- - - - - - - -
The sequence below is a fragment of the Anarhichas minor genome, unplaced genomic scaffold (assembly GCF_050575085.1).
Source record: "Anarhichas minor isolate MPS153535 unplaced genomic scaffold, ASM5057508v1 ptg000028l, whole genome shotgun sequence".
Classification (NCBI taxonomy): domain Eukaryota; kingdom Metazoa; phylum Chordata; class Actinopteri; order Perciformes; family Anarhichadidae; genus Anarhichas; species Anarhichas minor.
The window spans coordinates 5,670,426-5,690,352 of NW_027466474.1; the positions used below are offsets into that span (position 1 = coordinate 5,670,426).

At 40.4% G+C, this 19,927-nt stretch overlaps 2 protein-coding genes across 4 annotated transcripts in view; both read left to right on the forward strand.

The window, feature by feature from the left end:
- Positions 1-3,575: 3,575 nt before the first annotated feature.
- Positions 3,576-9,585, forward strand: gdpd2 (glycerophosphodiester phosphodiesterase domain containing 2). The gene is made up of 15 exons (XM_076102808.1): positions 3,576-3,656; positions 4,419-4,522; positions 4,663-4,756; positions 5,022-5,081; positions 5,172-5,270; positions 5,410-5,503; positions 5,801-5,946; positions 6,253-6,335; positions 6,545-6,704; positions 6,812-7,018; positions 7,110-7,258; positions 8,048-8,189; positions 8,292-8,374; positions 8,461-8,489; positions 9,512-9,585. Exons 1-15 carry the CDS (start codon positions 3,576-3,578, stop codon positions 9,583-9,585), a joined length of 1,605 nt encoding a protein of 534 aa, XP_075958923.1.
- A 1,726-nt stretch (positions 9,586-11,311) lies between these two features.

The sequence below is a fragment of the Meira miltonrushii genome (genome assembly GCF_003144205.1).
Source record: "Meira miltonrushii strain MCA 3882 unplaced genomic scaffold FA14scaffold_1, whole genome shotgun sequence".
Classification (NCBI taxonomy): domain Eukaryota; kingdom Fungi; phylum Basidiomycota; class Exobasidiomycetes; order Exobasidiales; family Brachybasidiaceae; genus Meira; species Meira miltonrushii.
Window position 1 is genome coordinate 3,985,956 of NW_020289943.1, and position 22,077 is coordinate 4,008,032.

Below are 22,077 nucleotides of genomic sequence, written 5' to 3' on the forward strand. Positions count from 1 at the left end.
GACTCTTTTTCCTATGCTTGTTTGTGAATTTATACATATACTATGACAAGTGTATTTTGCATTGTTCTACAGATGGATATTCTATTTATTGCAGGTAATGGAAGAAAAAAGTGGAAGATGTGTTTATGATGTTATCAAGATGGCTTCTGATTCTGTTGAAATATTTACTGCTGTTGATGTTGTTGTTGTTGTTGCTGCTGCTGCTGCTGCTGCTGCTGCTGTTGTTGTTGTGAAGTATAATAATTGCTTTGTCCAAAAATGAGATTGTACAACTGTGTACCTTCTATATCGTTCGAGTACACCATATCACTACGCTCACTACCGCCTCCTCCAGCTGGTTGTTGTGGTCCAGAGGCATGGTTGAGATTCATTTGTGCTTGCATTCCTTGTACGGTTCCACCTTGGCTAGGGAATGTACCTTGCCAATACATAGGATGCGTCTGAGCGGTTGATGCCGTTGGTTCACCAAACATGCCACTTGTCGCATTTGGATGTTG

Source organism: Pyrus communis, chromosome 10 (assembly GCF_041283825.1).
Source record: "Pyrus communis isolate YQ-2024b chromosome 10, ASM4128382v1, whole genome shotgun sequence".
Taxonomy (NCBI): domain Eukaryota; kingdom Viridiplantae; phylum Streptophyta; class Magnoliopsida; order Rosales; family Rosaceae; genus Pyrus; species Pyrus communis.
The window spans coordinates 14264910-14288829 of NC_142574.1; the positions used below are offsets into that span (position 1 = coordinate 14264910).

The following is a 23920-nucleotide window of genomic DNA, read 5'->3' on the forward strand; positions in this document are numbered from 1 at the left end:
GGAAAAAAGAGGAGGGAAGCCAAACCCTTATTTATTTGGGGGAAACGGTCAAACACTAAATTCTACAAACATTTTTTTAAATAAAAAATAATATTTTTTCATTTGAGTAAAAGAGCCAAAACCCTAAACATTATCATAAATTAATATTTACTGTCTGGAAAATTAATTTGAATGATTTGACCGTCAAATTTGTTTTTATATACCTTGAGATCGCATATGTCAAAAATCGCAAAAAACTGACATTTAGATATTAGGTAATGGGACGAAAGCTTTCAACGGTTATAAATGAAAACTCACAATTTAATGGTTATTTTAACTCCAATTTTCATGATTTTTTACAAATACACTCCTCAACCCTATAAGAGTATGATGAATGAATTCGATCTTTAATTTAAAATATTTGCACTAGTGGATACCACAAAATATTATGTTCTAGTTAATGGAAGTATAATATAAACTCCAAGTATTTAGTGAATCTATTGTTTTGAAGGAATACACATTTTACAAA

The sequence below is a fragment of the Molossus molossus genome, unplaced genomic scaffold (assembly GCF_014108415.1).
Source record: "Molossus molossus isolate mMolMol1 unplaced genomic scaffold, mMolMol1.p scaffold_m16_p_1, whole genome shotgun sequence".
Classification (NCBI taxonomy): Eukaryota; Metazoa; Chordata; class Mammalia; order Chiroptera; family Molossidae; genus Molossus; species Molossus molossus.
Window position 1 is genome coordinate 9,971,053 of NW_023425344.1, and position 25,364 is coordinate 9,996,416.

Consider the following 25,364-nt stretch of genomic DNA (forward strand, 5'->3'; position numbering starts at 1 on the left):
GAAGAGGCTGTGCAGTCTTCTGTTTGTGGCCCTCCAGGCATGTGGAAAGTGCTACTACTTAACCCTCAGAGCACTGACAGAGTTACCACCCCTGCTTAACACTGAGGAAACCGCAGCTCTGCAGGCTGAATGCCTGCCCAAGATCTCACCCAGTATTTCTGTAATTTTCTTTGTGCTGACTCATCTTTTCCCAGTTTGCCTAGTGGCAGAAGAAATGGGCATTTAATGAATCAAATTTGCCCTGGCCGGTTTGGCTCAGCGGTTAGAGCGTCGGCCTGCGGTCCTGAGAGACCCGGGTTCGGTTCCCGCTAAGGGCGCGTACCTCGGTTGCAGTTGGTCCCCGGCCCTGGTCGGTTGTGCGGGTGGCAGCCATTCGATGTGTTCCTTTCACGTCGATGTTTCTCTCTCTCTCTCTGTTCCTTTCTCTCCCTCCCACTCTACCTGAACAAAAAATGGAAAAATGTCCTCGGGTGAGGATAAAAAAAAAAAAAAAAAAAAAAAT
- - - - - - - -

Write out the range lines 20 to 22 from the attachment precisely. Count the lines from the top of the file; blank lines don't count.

The following is a 23920-nucleotide window of genomic DNA, read 5'->3' on the forward strand; positions in this document are numbered from 1 at the left end:
GGAAAAAAGAGGAGGGAAGCCAAACCCTTATTTATTTGGGGGAAACGGTCAAACACTAAATTCTACAAACATTTTTTTAAATAAAAAATAATATTTTTTCATTTGAGTAAAAGAGCCAAAACCCTAAACATTATCATAAATTAATATTTACTGTCTGGAAAATTAATTTGAATGATTTGACCGTCAAATTTGTTTTTATATACCTTGAGATCGCATATGTCAAAAATCGCAAAAAACTGACATTTAGATATTAGGTAATGGGACGAAAGCTTTCAACGGTTATAAATGAAAACTCACAATTTAATGGTTATTTTAACTCCAATTTTCATGATTTTTTACAAATACACTCCTCAACCCTATAAGAGTATGATGAATGAATTCGATCTTTAATTTAAAATATTTGCACTAGTGGATACCACAAAATATTATGTTCTAGTTAATGGAAGTATAATATAAACTCCAAGTATTTAGTGAATCTATTGTTTTGAAGGAATACACATTTTACAAA

The sequence below is a fragment of the Molossus molossus genome, unplaced genomic scaffold (assembly GCF_014108415.1).